Controller properties also largely influence these input dynamics: more advanced and more peptide expensive controllers can linearize laser outputs, in particular when coupled with optical feedback. Indeed, for experiments with both LEDs and lasers in which long-term stimulation may warrant heat dissipation, it is recommended that an optical feedback controller be used to
maintain consistency in optical stimulation output. High-intensity LEDs enable precise experimental standardization and repeatability while also retaining the high-intensity output and dynamic range that make lasers desirable for optogenetic experiments. Consequently, we designed our platform to make use of low-cost high intensity LEDs in optogenetic in vivo experiments in awake and behaving animals. To this end, we made use of commercially available high-intensity LEDs (Plexon Inc., Dallas, TX, USA; Figure Figure1D1D). Similar LEDs are available from other suppliers (Thorlabs, Newton, NJ, USA), and the cost of these is in a similar price range (∼$2000 total with current driver), which makes the cost of the total NeuroRighter system with optogenetics about $12,000. The 465 nm blue LED was controlled by a voltage-to-current controller (Plexon Inc.), and
output light along a patch fiber cable connected via FC/PC connection. The LED controller received input from one channel of the analog output from a NI SCB-68 screw-terminal connector box. This output ranged from 0 to 5 V, which was converted by the controller to 0–300 mA of current. This system was capable of driving 465 nm Blue LED light output at intensities of up to 80 mW/mm2 in custom-made implantable optical ferrules (Figure Figure1E1E) – well within the acceptable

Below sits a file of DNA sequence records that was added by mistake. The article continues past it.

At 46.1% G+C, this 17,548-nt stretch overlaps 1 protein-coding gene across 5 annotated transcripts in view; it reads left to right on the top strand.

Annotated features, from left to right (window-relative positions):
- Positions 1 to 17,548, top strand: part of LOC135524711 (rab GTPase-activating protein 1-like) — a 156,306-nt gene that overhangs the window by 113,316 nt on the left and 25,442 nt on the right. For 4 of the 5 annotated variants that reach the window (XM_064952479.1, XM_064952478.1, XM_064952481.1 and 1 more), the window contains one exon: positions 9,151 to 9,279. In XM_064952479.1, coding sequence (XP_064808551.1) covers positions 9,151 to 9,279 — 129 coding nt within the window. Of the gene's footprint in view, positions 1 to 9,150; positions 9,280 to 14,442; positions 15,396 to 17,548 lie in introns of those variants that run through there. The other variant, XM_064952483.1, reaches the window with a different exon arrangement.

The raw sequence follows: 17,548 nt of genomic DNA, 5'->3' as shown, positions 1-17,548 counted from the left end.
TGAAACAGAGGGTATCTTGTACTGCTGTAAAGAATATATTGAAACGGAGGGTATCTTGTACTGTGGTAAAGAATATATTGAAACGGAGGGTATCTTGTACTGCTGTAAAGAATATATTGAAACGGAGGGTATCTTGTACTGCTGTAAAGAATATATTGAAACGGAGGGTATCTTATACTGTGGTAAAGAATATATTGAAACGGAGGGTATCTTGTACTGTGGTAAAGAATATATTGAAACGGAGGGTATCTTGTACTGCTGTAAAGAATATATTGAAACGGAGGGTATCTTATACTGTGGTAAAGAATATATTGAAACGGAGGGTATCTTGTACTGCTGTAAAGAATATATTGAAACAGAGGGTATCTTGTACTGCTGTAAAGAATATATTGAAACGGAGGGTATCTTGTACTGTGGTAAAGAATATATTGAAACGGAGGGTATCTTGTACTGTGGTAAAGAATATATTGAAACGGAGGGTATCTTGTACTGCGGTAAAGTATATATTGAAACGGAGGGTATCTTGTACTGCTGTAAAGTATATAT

window for non-damaging optical stimulation (Cardin et al., 2010). As each analog output of NeuroRighter can be accessed independently, four LEDs can be simultaneously controlled with NeuroRighter configuration on a single supported NI data acquisition card. The modular nature of the system enables the addition of additional NI data acquisition cards to increase the number of LED outputs, in addition to recording inputs. Custom-made implantable optical ferrules (Figure Figure1E1E) were Carfilzomib constructed from 1.25 mm long 230 μm inner diameter ceramic stick ferrules (Precision Fiber Products, Milpitas, CA, USA) in a fashion based on a previously well-described design (Sparta et al., 2012). 200 μm diameter 0.37 numerical aperture optical fiber (Thorlabs) was carefully stripped of its protective coating and cleaved. Heat-cure epoxy (Precision-Fiber Products) was mixed and applied to the concave end of the ferrule, through which the cleaved fiber segment was subsequently threaded. After wiping off the excess, a heat gun was applied to quickly cure the epoxy, and the ferrules were then allowed to finish curing overnight at room temperature.